The primary advantages of a collections framework are that it:
The collections framework consists of:
The collection interfaces are divided into two groups. The most basic interface, java.util.Collection, has the following descendants:
The other collection interfaces are based on java.util.Map and are not true collections. However, these interfaces contain collection-view operations, which enable them to be manipulated as collections. Map has the following offspring:
Many of the modification methods in the collection interfaces are labeled optional. Implementations are permitted to not perform one or more of these operations, throwing a runtime exception (UnsupportedOperationException) if they are attempted. The documentation for each implementation must specify which optional operations are supported. Several terms are introduced to aid in this specification:
Some implementations restrict what elements (or in the case of Maps, keys and values) can be stored. Possible restrictions include requiring elements to:
Attempting to add an element that violates an implementation's restrictions results in a runtime exception, typically a ClassCastException, an IllegalArgumentException, or a NullPointerException. Attempting to remove or test for the presence of an element that violates an implementation's restrictions can result in an exception. Some restricted collections permit this usage.
Classes that implement the collection interfaces typically have names in the form of <Implementation-style><Interface>. The general purpose implementations are summarized in the following table:
|Interface||Hash Table||Resizable Array||Balanced Tree||Linked List||Hash Table + Linked List|
The general-purpose implementations support all of the optional operations in the collection interfaces and have no restrictions on the elements they may contain. They are unsynchronized, but the Collections class contains static factories called synchronization wrappers that can be used to add synchronization to many unsynchronized collections. All of the new implementations have fail-fast iterators, which detect invalid concurrent modification, and fail quickly and cleanly (rather than behaving erratically).
The AbstractCollection, AbstractSet, AbstractList, AbstractSequentialList and AbstractMap classes provide basic implementations of the core collection interfaces, to minimize the effort required to implement them. The API documentation for these classes describes precisely how each method is implemented so the implementer knows which methods must be overridden, given the performance of the basic operations of a specific implementation.
Applications that use collections from more than one thread must be carefully programmed. In general, this is known as concurrent programming. The Java platform includes extensive support for concurrent programming. See Java Concurrency Utilities for details.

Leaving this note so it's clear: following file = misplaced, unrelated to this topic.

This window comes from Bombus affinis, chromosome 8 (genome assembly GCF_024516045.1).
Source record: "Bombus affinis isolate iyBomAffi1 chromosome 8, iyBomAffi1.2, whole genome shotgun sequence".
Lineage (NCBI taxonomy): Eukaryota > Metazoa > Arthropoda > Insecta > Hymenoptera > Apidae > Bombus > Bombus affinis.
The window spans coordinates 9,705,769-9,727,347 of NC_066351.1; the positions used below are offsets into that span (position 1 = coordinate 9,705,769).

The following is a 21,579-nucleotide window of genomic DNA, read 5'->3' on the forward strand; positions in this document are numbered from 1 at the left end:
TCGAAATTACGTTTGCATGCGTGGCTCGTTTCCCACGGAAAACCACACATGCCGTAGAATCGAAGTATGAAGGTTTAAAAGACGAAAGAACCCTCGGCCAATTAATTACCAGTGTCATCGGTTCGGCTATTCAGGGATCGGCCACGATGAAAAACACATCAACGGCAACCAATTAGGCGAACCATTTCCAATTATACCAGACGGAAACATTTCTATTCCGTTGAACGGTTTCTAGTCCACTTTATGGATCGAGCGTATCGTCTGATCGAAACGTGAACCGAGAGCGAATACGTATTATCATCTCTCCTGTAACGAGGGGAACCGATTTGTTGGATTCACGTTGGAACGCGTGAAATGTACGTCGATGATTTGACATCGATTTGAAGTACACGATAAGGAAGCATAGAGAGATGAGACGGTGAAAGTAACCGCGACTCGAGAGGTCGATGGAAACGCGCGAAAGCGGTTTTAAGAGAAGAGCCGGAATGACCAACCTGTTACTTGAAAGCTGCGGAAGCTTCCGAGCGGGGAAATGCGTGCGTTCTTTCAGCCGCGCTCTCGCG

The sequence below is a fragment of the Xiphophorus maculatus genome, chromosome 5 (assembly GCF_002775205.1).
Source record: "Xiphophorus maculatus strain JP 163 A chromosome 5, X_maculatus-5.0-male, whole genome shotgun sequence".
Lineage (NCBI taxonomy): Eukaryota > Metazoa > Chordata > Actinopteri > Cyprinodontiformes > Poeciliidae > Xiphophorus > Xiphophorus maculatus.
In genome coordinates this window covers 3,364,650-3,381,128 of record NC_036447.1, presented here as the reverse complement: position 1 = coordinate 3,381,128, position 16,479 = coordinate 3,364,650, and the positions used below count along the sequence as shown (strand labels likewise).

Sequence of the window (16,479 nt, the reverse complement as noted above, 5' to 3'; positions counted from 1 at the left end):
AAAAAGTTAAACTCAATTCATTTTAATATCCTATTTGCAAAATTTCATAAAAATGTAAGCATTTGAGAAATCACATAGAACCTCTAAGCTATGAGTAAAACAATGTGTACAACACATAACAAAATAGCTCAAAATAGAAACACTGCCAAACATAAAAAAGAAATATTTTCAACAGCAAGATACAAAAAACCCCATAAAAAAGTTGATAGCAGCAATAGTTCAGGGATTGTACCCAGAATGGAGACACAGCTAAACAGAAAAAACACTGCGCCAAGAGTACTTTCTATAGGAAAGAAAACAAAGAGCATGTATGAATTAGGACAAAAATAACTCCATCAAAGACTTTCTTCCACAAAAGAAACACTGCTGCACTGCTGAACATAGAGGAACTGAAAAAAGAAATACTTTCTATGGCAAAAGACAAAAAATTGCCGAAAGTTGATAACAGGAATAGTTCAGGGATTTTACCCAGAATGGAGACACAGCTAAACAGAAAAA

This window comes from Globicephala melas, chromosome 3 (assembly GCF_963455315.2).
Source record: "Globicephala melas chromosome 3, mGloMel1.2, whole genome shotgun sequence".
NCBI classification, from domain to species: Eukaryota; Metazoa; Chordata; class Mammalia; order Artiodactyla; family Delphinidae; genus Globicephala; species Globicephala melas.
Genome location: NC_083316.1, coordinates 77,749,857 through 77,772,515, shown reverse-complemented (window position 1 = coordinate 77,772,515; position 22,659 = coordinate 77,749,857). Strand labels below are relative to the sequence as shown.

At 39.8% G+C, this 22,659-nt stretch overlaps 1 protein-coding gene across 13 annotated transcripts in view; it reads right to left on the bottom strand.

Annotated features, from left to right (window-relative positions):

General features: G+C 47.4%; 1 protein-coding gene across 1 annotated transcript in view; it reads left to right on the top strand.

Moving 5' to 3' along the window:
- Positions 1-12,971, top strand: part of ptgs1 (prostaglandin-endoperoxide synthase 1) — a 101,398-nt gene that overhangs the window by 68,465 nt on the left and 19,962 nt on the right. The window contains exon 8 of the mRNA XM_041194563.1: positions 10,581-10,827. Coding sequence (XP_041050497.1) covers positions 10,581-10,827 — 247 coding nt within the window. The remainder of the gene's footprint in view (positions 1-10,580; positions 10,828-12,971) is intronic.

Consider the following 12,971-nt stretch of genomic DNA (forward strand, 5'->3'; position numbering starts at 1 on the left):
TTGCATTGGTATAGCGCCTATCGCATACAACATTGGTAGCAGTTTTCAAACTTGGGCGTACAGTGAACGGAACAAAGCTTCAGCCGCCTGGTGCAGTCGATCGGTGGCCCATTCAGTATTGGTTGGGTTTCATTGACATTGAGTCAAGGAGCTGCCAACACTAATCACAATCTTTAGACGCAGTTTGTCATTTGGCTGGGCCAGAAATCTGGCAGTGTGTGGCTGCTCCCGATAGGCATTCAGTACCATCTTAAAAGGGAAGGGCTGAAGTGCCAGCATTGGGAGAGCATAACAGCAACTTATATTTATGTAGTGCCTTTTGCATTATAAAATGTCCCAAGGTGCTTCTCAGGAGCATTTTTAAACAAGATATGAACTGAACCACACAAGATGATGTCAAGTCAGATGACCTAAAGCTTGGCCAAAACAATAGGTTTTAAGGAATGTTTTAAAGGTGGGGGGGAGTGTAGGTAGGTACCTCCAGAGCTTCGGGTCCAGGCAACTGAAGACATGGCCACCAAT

Collections are so frequently used that various concurrent friendly interfaces and implementations of collections are included in the APIs. These types go beyond the synchronization wrappers discussed previously to provide features that are frequently needed in concurrent programming.
These concurrent-aware interfaces are available:
The following concurrent-aware implementation classes are available. See the API documentation for the correct usage of these implementations.
The main design goal was to produce an API that was small in size and, more importantly, in "conceptual weight." It was critical that the new functionality not seem too different to current Java programmers; it had to augment current facilities, rather than replace them. At the same time, the new API had to be powerful enough to provide all the advantages described previously.
To keep the number of core interfaces small, the interfaces do not attempt to capture such subtle distinctions as mutability, modifiability, and resizability. Instead, certain calls in the core interfaces are optional, enabling implementations to throw an UnsupportedOperationException to indicate that they do not support a specified optional operation. Collection implementers must clearly document which optional operations are supported by an implementation.
To keep the number of methods in each core interface small, an interface contains a method only if either:
It was critical that all reasonable representations of collections interoperate well. This included arrays, which cannot be made to implement the Collection interface directly without changing the language. Thus, the framework includes methods to enable collections to be moved into arrays, arrays to be viewed as collections, and maps to be viewed as collections.